In an emergency: Signs of a stroke

Photo of a woman making an emergency call (PantherMedia / Thomas Riedel)

A stroke is a medical emergency. The most important thing you can do if you think someone is having a stroke is to immediately make an emergency call (112 in Germany and many other countries, 911 in the U.S.). The earlier you act, the more likely it is that lasting damage will be prevented.

Quick action can save lives in an emergency! Starting treatment for a stroke as soon as possible can stop brain cells from dying and prevent serious consequences.

It’s important to recognize the typical signs of a stroke:

  • Sudden weakness, numbness and signs of paralysis: People who are having a stroke can often no longer move their arm, hand and/or leg properly. As well as weakness, some people experience sensations like tingling and numbness. It can sometimes feel like your arm or foot has gone to sleep. Drooping on one side of the mouth is another typical sign of a stroke. These symptoms usually just affect one side of the body, and only rarely both sides.
  • Speech and language problems: Many people suddenly have difficulties finding the right words during a stroke and speak in broken sentences. Sudden slurring of words or mumbling can also be signs of a stroke. Another possible sign of a stroke is difficulties understanding speech: – although they can hear the words, they can't make sense of them.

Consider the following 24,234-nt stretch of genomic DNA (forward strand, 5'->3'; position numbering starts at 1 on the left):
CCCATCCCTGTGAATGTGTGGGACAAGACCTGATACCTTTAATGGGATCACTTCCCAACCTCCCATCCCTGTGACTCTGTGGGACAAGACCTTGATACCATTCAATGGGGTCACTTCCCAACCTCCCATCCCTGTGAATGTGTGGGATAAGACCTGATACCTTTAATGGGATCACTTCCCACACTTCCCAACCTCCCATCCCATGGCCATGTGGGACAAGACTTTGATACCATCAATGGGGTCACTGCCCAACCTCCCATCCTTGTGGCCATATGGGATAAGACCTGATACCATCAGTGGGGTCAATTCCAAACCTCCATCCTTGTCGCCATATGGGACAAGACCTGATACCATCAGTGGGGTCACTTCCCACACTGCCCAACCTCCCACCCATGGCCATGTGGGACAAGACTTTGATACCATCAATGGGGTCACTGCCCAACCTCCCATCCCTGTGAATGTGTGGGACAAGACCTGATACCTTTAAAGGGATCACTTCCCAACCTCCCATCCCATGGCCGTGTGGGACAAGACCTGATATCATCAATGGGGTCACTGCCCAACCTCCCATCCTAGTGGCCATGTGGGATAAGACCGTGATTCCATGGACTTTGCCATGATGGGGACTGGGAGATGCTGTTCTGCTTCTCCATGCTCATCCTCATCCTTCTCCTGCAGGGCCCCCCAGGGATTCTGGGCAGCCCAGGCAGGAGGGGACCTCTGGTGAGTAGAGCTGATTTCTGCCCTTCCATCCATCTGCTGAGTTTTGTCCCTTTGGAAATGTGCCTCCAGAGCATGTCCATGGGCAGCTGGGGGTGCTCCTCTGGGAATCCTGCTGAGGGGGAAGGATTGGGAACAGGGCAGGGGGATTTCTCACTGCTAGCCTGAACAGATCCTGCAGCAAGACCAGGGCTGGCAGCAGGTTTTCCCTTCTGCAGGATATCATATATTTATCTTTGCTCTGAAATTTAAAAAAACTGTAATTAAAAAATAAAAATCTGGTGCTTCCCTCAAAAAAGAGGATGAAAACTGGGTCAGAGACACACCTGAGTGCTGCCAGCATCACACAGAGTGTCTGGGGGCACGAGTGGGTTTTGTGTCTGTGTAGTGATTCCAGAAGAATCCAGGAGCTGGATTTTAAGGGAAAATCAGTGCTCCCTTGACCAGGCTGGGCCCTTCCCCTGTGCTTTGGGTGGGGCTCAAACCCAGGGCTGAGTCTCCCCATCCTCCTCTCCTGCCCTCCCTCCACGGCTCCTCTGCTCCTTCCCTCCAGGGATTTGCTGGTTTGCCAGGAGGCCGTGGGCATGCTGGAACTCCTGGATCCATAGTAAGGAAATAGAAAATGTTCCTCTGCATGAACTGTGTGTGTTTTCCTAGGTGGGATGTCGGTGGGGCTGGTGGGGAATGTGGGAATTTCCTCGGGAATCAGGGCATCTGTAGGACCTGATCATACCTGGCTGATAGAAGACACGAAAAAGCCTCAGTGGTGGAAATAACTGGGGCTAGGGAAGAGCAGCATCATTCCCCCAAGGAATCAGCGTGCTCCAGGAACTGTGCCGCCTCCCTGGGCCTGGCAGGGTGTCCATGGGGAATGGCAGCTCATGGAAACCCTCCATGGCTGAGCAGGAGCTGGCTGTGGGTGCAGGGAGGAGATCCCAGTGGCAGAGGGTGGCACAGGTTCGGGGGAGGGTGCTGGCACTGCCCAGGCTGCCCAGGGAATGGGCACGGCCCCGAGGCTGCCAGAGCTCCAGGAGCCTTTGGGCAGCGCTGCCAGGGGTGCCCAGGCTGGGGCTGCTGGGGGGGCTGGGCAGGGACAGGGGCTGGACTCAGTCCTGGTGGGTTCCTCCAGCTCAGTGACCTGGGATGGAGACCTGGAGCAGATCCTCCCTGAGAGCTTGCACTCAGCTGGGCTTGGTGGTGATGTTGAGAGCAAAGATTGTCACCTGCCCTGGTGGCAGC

• Vision problems: A stroke can affect vision. Things on the affected side of the body are no longer perceived, and the field of vision in the left or right eye is limited. Many people have double vision. If they want to reach for something, such as a cup, they often miss it.
  • Dizziness and trouble walking: People may have difficulty keeping their balance. They either feel like everything is spinning around, or swaying from side to side.
  • Severe headache: A sudden, unusually strong headache can also be a sign of a stroke. These headaches are caused by acute blood supply problems in the brain or by bleeding in the brain due to a torn or burst blood vessel. Headaches may be the only symptom at first, followed a little later by other symptoms such as paralysis and confusion. Nausea and vomiting are also possible symptoms.

What information do the emergency services need?

Someone who is having a stroke often can't speak or will have trouble communicating. So if you've called the emergency services, it's important to be able to describe the symptoms and exact circumstances in as much detail as possible. The following information is also relevant:

  • When did the symptoms begin?
  • What was the person doing when the symptoms started? For example, were they doing something strenuous?
  • Which symptoms did they have and how did they go on to develop?
  • Are they currently taking any medication?
  • Do they have any known cardiac arrhythmias (heart rhythm problems), in particular atrial fibrillation?
  • Have they had similar symptoms or treatment for a stroke in the past?

Remember: A stroke is a medical emergency. Do not hesitate to call for an ambulance. Waiting to see if the symptoms go away again on their own could waste precious time.

The necessary tests and treatments are only available in hospitals. And nobody will blame you if it turns out to be a "false alarm."